Definition: Lie Group

A **Lie Group** $G$ is a group which is a smooth manifold such that the group operations are smooth

Standard notation for the identity: $e \in G$

Multiplication in local coordinates: Let $U$ be a neighborhood of $e \in G$ with some local coordinates. Assume that the coordinates of $e$ are $(0, 0, \dots, 0)$.

Take an element $x \in U$ with coords $(x_1, x_2, \dots, x_n)$ and $y$ with coords $(y_1, y_2, \dots, y_n)$. Then, multiplying them via $x, y \mapsto z = x \ast y$, then the components of $z$ are smooth functions of $x$ and $y$:

$z_k = z_k(x_1, \dots, x_n; y_1, \dots, y_n)$

It is interesting and useful to look at the taylor expansion of $z_k$.

Theorem: Taylor Expansion of Z_k

$z_k = x_k + y_k + \sum_{ij} b_{ij,k} x_i y_j + \dots$ (terms of degree $\geq 3$) #-> Taylor expansion of $z_k$

similarly, if we consider the inversion map $x \to u = x^{-1}$ then the first terms for the Taylor expansion are:

$u_k = -x_k + \sum_{ij}b_{ij,k} x_i y_j + \dots$ (terms of degree $\geq 3$)

The constants $b_{ij,k}$ are specific to keep multiplication associative. If $b_{ij,k} = b_{ji,k}$ then the group will be commutative #-> because then swapping $x$ and $y$ doesn't change the sum

In general, the taylor expansion of an arbitrary smooth function $z_k = z_k(x_1, \dots, x_n; y_1, \dots, y_n)$ can be written as:

$z_k = a_0 + l_j x_j + m_j y_j + a_{ij} x_i x_j + b_{ij} x_i y_j + c_{ij} y_i y_j + \dots$

with summation over $i$ and $j$.

If we substitute $x = e$ ($= 1$), then we have $z = ey = y$, i.e.

$y_k = a_0 + m_j y_j + c_{ij} y_i y_j + \dots$

hence $a_0 = 0$, $m_j = 0$ for all $j$ except for $j = k$ and $m_k = 1$, and $c_{ij} = 0$.

Similarly, substituting $y = e$ gives $l_j = 0$ for all $j$ except $j = k$ and $l_k = 1$, and $a_{ij} = 0$.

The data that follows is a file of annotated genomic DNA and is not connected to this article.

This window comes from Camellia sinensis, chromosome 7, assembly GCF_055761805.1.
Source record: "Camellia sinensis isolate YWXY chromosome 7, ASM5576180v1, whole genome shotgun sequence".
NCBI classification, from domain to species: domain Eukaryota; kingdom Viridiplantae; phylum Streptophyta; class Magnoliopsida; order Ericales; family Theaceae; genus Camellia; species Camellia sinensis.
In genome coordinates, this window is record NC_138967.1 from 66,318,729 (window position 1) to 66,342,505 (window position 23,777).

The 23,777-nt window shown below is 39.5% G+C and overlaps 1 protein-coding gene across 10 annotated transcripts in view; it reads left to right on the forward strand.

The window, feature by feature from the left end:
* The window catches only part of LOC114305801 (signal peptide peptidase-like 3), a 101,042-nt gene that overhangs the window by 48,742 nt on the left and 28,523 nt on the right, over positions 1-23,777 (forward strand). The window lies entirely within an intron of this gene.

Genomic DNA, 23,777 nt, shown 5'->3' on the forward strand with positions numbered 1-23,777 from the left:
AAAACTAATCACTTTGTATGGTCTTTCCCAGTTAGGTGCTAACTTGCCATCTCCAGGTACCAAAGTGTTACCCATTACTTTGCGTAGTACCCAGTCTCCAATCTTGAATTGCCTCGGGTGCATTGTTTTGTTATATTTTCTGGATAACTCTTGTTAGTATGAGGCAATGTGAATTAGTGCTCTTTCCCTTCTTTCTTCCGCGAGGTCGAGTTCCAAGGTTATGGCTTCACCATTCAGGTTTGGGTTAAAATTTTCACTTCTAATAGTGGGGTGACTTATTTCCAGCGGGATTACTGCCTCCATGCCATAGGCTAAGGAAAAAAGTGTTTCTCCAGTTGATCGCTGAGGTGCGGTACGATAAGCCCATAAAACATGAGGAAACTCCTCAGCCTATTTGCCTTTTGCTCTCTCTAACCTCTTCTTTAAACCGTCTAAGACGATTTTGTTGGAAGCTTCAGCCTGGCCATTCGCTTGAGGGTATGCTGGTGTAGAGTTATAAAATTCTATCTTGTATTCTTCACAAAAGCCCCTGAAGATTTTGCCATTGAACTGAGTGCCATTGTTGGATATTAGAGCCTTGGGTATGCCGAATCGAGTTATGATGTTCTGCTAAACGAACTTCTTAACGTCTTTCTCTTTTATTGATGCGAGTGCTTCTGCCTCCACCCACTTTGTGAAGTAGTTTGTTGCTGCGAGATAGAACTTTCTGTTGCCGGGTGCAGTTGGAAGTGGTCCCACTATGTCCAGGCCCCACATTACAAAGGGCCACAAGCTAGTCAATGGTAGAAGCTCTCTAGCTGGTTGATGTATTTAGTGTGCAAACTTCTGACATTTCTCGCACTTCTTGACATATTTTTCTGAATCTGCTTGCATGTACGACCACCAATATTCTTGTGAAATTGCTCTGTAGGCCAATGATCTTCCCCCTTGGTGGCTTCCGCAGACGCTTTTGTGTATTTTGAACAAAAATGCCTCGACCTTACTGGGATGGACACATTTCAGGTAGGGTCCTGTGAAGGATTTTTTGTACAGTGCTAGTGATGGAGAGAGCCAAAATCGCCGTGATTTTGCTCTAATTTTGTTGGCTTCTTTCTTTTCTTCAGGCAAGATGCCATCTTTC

So, $z_k = x_k + y_k + \sum_{ij} b_{ij} x_i y_j + ...$

Component of the identity

Remember that any smooth manifold $M$ can be presented as a disjoint union of connected manifolds called connected components of $M$:

$M = M_1 \bigcup M_2 \bigcup \dots, M_i \neq \{\}, M_i \bigcap M_j = \varnothing$

E.g. $M = S^1 \bigcup S^1$ is two disjoint circles; $M = S^1 \bigcup \mathbb{R}^1$ is a circle and an independent line

The second example is not a lie group because all connected components need to have the same topological structure #-> Because no operations between elements on a line and elements on a circle?

Theorem: Connected Components in Lie Groups

Let $G$ be a Lie group, $G = G_0 \bigcup G_1 \bigcup \dots$ be the decomposition into connected components, and $G_0 \subset G$ be the connected component that contains $e \in G$. In other words, G0 is a connected open-closed subset which contains e.

Notice that such a subset is unique and can be characterized as the set of those points which can be joined with e by a continuous path. #-> Unique because of the disjoint path-connected clause

.#-> In manifolds, connected = path connected

**Theorem**:

- $G_0$ is a normal subgroup in $G$;

- $G_0$ itself is a Lie group;

- any other connected component $G_i \subset G$ is diffeomorphic to $G_0$.

Proof:

Why subgroup: verify following conditions:

(i) $G_0$ is closed under multiplication

(ii) $G_0$ is closed under inversion

Proof of (i): If $a, b \in G_0$ and $G_0$ is path-connected, then there are continuous curves $a(t)$ and $b(t)$ which connect $e$ with $a$ and $b$ respectively, i.e. $a(0) = e$, $a(1) = a$, and $b(0) = e$, $b(1) = b$.

Then, $c(t) = a(t) b(t)$ is a continuous curve connecting $e$ with $ab$. Thus $ab$ belongs to the connected component that contains $e$, i.e. $G_0$. #-> Continuity ensures $c(t)$ is a path, and path-connectedness of $G_0$ ensures that $c(t)$ is on $G_0$

Proof of (ii) is similar; it suffices to consider the continuous curve $a(t)$ and $c(t) = a(t)^{-1}$.

Why $G_0$ is normal:

We just need to verify that for any $g \in G$, we have $gG_0 g^{-1} = G_0$.

Proof: Since the left multiplication by $g$ and right multiplication by $g^{-1}$ are both diffeomorphisms, $gG_0 g^{-1}$ is a certain connected component of $G$. #-> Why are they diffeomorphisms?